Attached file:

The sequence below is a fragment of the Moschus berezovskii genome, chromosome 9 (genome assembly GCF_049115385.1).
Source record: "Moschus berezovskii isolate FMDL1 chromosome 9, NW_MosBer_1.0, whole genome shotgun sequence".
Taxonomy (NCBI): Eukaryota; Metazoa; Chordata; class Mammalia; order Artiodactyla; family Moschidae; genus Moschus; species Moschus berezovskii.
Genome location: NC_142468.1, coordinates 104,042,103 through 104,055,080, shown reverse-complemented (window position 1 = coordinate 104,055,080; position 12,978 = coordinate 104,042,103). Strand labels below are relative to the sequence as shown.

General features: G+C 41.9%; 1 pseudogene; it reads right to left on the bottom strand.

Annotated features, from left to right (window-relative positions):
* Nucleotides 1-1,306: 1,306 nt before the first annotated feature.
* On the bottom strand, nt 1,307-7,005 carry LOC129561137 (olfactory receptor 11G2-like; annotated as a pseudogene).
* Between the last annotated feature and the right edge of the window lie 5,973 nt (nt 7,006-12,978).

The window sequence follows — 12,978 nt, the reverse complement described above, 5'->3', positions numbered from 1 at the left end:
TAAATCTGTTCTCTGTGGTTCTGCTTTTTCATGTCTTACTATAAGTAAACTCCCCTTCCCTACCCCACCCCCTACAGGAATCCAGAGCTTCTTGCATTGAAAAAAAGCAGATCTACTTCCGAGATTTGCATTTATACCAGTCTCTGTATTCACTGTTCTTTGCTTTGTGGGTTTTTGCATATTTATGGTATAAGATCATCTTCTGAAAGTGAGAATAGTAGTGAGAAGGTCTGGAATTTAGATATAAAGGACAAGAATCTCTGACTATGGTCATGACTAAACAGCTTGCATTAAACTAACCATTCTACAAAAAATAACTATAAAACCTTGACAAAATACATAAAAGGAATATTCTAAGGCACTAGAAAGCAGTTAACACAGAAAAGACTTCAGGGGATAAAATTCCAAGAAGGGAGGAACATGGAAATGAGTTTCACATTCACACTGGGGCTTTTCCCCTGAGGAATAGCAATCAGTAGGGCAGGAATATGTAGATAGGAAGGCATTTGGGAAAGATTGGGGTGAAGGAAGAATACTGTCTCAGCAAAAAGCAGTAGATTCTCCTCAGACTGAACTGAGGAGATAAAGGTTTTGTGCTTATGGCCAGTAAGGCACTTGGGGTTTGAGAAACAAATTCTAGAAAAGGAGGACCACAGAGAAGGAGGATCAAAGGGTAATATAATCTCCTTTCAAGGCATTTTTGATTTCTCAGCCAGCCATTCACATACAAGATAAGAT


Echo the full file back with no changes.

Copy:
The sequence below is a fragment of the Moschus berezovskii genome, chromosome 9 (genome assembly GCF_049115385.1).
Source record: "Moschus berezovskii isolate FMDL1 chromosome 9, NW_MosBer_1.0, whole genome shotgun sequence".
Taxonomy (NCBI): Eukaryota; Metazoa; Chordata; class Mammalia; order Artiodactyla; family Moschidae; genus Moschus; species Moschus berezovskii.
Genome location: NC_142468.1, coordinates 104,042,103 through 104,055,080, shown reverse-complemented (window position 1 = coordinate 104,055,080; position 12,978 = coordinate 104,042,103). Strand labels below are relative to the sequence as shown.

General features: G+C 41.9%; 1 pseudogene; it reads right to left on the bottom strand.

Annotated features, from left to right (window-relative positions):
* Nucleotides 1-1,306: 1,306 nt before the first annotated feature.
* On the bottom strand, nt 1,307-7,005 carry LOC129561137 (olfactory receptor 11G2-like; annotated as a pseudogene).
* Between the last annotated feature and the right edge of the window lie 5,973 nt (nt 7,006-12,978).

The window sequence follows — 12,978 nt, the reverse complement described above, 5'->3', positions numbered from 1 at the left end:
TAAATCTGTTCTCTGTGGTTCTGCTTTTTCATGTCTTACTATAAGTAAACTCCCCTTCCCTACCCCACCCCCTACAGGAATCCAGAGCTTCTTGCATTGAAAAAAAGCAGATCTACTTCCGAGATTTGCATTTATACCAGTCTCTGTATTCACTGTTCTTTGCTTTGTGGGTTTTTGCATATTTATGGTATAAGATCATCTTCTGAAAGTGAGAATAGTAGTGAGAAGGTCTGGAATTTAGATATAAAGGACAAGAATCTCTGACTATGGTCATGACTAAACAGCTTGCATTAAACTAACCATTCTACAAAAAATAACTATAAAACCTTGACAAAATACATAAAAGGAATATTCTAAGGCACTAGAAAGCAGTTAACACAGAAAAGACTTCAGGGGATAAAATTCCAAGAAGGGAGGAACATGGAAATGAGTTTCACATTCACACTGGGGCTTTTCCCCTGAGGAATAGCAATCAGTAGGGCAGGAATATGTAGATAGGAAGGCATTTGGGAAAGATTGGGGTGAAGGAAGAATACTGTCTCAGCAAAAAGCAGTAGATTCTCCTCAGACTGAACTGAGGAGATAAAGGTTTTGTGCTTATGGCCAGTAAGGCACTTGGGGTTTGAGAAACAAATTCTAGAAAAGGAGGACCACAGAGAAGGAGGATCAAAGGGTAATATAATCTCCTTTCAAGGCATTTTTGATTTCTCAGCCAGCCATTCACATACAAGATAAGAT